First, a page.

SunTech Power (NYSE:STP) announced yesterday that it has entered into an agreement to supply an 800-kilowatt Building Integrated Photovoltaic (BIPV) curtain wall to the Wuxi Airport terminal in China. (A BIPV is a solar panel that replaces traditional glass material on a building.)

In conjunction with the deal to help supply solar power to Beijing's Bird Nest Stadium for the 2008 Summer Olympics, this announcement is another sign that SunTech is continuing to gain traction in China. This is good news, because there is neither a shortage of new building projects in the country nor a possibility that the demand for low-cost, clean energy solutions will lessen any time in the foreseeable future.

But while the deal is good new for SunTech Power and its shareholders, the company, which prides itself on offering the lowest cost per-watt solar solutions on the market today, is going to have to keep developing advances -- such as the one it announced earlier this month regarding "semiconductor fingers" -- if it wants to stay ahead of the pack. (The advance reportedly increases the efficiency of monocrystalline PV cells from 15% to 18%.)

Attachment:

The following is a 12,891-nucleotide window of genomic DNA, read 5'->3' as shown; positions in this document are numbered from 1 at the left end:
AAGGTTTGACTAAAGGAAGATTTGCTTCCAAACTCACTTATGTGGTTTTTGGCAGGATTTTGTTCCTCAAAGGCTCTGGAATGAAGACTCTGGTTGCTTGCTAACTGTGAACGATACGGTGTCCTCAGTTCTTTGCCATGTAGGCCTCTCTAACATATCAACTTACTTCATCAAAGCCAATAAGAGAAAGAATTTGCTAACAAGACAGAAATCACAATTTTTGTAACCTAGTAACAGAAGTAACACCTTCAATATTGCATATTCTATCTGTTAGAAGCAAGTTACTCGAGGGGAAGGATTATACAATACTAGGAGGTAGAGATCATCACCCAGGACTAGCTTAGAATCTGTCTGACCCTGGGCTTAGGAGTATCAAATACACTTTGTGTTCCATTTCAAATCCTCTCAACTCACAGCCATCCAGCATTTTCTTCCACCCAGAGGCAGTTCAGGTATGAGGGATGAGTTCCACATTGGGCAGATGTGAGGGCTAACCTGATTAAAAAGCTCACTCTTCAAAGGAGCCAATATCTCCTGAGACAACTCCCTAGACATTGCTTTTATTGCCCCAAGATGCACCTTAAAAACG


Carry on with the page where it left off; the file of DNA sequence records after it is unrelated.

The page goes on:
I say this is because on the same day SunTech announced its deal, Sharp also announced that it had developed the know-how to mass-produce more efficient thin-film silicon solar cells. Meanwhile, First Solar (NASDAQ:FSLR) issued a press release indicating that it is expanding its production capacity in Malaysia with a new four-line solar module manufacturing plant that is expected to have a capacity of 100 megawatts.

The Sharp announcement, which it said increased the efficiency of its thin-film solar cells from 8.6% to 10%, will benefit the company by reducing its silicon costs and making its products more attractive in the marketplace; and First Solar's deal is simply an indication that the market for solar cells -- especially in Asia -- continues to grow more competitive.

To keep ahead of the pack, SunTech will need to continue announcing new customers, keep increasing the efficiency of its solar cells, and explain how it intends to ramp up its production capacity in Asia. If it does all this, it should have no problem continuing to fly high.

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Fool contributor Jack Uldrich owns stock in SunTech Power. The Fool has a strict disclosure policy.